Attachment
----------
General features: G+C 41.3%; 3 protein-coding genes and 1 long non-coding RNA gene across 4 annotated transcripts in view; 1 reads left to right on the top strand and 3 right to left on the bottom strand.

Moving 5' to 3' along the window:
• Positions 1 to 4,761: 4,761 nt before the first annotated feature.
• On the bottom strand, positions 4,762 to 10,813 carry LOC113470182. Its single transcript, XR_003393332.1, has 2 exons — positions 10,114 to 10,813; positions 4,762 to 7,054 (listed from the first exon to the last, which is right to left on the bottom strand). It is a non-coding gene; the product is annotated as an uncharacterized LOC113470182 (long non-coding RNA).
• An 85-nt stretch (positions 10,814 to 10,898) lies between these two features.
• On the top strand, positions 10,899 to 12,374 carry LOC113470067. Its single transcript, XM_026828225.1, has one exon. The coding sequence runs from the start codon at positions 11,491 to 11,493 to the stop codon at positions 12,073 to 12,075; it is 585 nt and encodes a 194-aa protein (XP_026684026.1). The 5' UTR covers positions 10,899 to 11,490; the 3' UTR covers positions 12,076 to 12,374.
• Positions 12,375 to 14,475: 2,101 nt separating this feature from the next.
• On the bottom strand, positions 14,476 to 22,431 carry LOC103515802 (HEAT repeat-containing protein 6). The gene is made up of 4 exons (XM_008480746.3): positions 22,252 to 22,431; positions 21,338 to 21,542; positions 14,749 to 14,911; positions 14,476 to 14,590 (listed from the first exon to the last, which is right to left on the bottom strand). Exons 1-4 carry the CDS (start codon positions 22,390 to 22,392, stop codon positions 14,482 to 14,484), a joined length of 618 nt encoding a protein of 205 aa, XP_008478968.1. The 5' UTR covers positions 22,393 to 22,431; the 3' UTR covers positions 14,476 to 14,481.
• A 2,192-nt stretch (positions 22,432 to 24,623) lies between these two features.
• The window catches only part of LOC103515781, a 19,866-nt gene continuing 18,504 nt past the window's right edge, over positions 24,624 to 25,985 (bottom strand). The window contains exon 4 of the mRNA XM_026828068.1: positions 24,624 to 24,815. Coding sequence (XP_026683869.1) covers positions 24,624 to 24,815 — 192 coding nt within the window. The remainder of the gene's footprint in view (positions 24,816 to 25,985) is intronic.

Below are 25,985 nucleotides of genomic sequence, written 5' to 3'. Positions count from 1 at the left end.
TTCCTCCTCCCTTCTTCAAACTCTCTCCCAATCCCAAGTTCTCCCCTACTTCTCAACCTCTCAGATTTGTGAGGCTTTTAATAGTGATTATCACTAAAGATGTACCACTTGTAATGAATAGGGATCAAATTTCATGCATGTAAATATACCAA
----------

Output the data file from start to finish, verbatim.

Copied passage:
General features: G+C 41.3%; 3 protein-coding genes and 1 long non-coding RNA gene across 4 annotated transcripts in view; 1 reads left to right on the top strand and 3 right to left on the bottom strand.

Moving 5' to 3' along the window:
• Positions 1 to 4,761: 4,761 nt before the first annotated feature.
• On the bottom strand, positions 4,762 to 10,813 carry LOC113470182. Its single transcript, XR_003393332.1, has 2 exons — positions 10,114 to 10,813; positions 4,762 to 7,054 (listed from the first exon to the last, which is right to left on the bottom strand). It is a non-coding gene; the product is annotated as an uncharacterized LOC113470182 (long non-coding RNA).
• An 85-nt stretch (positions 10,814 to 10,898) lies between these two features.
• On the top strand, positions 10,899 to 12,374 carry LOC113470067. Its single transcript, XM_026828225.1, has one exon. The coding sequence runs from the start codon at positions 11,491 to 11,493 to the stop codon at positions 12,073 to 12,075; it is 585 nt and encodes a 194-aa protein (XP_026684026.1). The 5' UTR covers positions 10,899 to 11,490; the 3' UTR covers positions 12,076 to 12,374.
• Positions 12,375 to 14,475: 2,101 nt separating this feature from the next.
• On the bottom strand, positions 14,476 to 22,431 carry LOC103515802 (HEAT repeat-containing protein 6). The gene is made up of 4 exons (XM_008480746.3): positions 22,252 to 22,431; positions 21,338 to 21,542; positions 14,749 to 14,911; positions 14,476 to 14,590 (listed from the first exon to the last, which is right to left on the bottom strand). Exons 1-4 carry the CDS (start codon positions 22,390 to 22,392, stop codon positions 14,482 to 14,484), a joined length of 618 nt encoding a protein of 205 aa, XP_008478968.1. The 5' UTR covers positions 22,393 to 22,431; the 3' UTR covers positions 14,476 to 14,481.
• A 2,192-nt stretch (positions 22,432 to 24,623) lies between these two features.
• The window catches only part of LOC103515781, a 19,866-nt gene continuing 18,504 nt past the window's right edge, over positions 24,624 to 25,985 (bottom strand). The window contains exon 4 of the mRNA XM_026828068.1: positions 24,624 to 24,815. Coding sequence (XP_026683869.1) covers positions 24,624 to 24,815 — 192 coding nt within the window. The remainder of the gene's footprint in view (positions 24,816 to 25,985) is intronic.

Below are 25,985 nucleotides of genomic sequence, written 5' to 3'. Positions count from 1 at the left end.
TTCCTCCTCCCTTCTTCAAACTCTCTCCCAATCCCAAGTTCTCCCCTACTTCTCAACCTCTCAGATTTGTGAGGCTTTTAATAGTGATTATCACTAAAGATGTACCACTTGTAATGAATAGGGATCAAATTTCATGCATGTAAATATACCAA